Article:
Circulation Patterns: Print Culture, a Chicago Jesuit Library, and American Catholic Identity
Over the decade following its founding in 1870, St Ignatius College (today’s Loyola University) emerged as the Jesuit educational institution for Chicago’s immigrant Catholic population despite dogged opposition to its founding, a lack of financial resources, and a massive fire that leveled much of the city. As early college prospectuses attest, at the heart of the college was its library, which rapidly grew to over ten thousand volumes within a few years. Recorded in the pages of a c.1878 manuscript library catalogue, a remarkable survival in its own right, are Old World classics, New World bestsellers, and an ambitious desire to combine both in the education of generations of Chicago’s future leaders.
Over 140 years later, sixteen students from Loyola’s Digital Humanities, History, and Public History graduate programs are reconstructing that original catalogue in an innovative virtual library system as part of a class under the direction of Assistant Professor Kyle Roberts. These students are tracking down surviving books in Loyola’s stacks, identifying missing titles, and creating an online resource that will be launched to the public in 2014 as part of Loyola’s commemoration of the Bicentennial of the Restoration of the Jesuits (1814-2014).
In conjunction with this class, leading scholars of religion, history, and print culture are coming to Loyola as part of a seminar series cosponsored by the Loyola History Department and the Hank Center for the Catholic Intellectual Heritage. Each seminar features a leading historian either delivering a lecture or discussing a pre-circulated paper. The seminars take place on Tuesday evenings at 6 pm in the Palm Court, 4th Floor of Mundelein Hall. Each seminar is free and open to the public. Several of the seminars have pre-circulated papers that will be available a week in advance, so please send an email to Kyle Roberts (firstname.lastname@example.org) for a copy of the paper.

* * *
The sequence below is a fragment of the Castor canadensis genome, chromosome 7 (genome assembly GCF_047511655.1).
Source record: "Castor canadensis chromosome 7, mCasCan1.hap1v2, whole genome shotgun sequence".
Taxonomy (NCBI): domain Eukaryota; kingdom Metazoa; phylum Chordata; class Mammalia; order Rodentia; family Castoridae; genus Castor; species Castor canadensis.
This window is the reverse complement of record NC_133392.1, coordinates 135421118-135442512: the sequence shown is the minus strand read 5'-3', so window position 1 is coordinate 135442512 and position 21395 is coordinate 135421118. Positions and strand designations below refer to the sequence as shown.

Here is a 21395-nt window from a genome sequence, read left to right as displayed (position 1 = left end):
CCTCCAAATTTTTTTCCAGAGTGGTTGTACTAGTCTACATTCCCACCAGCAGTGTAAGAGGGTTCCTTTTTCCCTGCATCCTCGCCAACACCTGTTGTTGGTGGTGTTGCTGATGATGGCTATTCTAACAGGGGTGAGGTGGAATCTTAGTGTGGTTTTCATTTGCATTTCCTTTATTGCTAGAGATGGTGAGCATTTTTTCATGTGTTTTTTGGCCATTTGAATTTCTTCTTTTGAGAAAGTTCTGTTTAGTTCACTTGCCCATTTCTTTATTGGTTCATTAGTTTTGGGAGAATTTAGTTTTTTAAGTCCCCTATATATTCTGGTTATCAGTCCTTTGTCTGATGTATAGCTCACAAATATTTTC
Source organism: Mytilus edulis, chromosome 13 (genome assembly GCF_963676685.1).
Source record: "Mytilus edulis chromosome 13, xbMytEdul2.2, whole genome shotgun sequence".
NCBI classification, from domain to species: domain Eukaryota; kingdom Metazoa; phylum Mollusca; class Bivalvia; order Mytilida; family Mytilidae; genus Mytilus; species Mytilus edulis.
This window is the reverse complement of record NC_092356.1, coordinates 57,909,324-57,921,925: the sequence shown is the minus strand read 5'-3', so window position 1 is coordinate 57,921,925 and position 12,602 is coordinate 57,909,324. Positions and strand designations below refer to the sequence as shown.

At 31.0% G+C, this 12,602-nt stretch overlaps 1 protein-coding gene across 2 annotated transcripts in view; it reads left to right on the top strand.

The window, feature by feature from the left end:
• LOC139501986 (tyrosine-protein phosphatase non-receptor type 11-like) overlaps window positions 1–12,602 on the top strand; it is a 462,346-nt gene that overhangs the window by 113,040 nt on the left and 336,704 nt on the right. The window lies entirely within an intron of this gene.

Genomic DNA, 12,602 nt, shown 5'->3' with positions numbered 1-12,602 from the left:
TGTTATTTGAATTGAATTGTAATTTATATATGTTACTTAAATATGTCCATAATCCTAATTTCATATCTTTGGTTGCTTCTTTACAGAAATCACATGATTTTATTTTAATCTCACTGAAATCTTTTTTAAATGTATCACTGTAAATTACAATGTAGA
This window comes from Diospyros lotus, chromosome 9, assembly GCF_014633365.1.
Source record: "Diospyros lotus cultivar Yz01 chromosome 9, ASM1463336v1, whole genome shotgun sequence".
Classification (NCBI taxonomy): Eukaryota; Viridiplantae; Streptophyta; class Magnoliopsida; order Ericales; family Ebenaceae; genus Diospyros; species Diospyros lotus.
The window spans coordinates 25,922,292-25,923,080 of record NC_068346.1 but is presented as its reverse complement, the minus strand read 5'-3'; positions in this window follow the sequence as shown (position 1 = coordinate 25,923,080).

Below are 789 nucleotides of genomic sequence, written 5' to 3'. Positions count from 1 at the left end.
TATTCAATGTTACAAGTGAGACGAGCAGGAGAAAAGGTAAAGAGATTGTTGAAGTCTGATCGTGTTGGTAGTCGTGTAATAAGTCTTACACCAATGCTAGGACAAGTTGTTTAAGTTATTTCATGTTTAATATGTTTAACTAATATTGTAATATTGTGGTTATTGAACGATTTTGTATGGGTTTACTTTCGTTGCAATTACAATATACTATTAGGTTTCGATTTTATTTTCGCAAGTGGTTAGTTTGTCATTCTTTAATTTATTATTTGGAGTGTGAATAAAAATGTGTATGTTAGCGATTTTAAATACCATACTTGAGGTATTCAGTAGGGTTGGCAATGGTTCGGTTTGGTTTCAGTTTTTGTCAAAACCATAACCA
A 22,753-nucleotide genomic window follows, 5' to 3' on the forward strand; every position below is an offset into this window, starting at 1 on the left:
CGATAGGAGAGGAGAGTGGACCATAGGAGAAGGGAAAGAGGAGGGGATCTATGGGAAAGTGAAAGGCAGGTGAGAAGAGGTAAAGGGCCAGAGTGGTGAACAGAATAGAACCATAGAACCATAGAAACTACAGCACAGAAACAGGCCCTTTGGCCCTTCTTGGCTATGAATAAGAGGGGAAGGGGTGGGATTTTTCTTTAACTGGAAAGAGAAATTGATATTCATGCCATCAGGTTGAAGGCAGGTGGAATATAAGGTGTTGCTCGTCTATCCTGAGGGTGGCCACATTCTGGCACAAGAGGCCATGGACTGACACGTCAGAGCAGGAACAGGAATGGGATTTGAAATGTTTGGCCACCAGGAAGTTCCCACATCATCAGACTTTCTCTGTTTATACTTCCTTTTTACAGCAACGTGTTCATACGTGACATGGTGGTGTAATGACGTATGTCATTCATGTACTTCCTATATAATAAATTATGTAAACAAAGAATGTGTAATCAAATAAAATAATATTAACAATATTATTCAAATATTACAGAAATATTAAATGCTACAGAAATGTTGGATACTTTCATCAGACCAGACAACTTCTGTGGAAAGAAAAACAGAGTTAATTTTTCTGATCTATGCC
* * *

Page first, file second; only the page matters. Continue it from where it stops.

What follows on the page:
“Reconsidering Chicago’s Holy Family Parish and the Hull-House Settlement”
Ellen Skerrett, Chicago-based researcher for the Jane Addams Papers Project, Duke University; co-curator of “Crossings and Dwellings: Restored Jesuits, Women Religious, American Experience, 1814-2014,” Loyola University Museum of Art, 19 July – 19 October 2014.
“Printed Presence: Twentieth-Century Catholic Print Culture for Youngsters in the United States”
Robert Orsi, Grace Craddock Nagle Chair in Catholic Studies, Northwestern University
“Borrowing Patterns: The Muncie (Indiana) Public Library and its Patrons, 1891-1902”
James Connolly, Director, Center for Middletown Studies; Professor of History, Ball State University; and Project Co-Director, What Middletown Read
“Following the Flows: Diversity, Santa Fe, and Method in Religious Studies”
Thomas Tweed, Professor, Harold and Martha Welch Endowed Chair in American Studies, Notre Dame University; Vice President, American Academy of Religion
“Nineteenth-Century Jesuits in the United States and the Global Catholic World They Made: A Case Study”
John T. McGreevy, Dean, the College of Arts & Letters; Professor of History,
Notre Dame University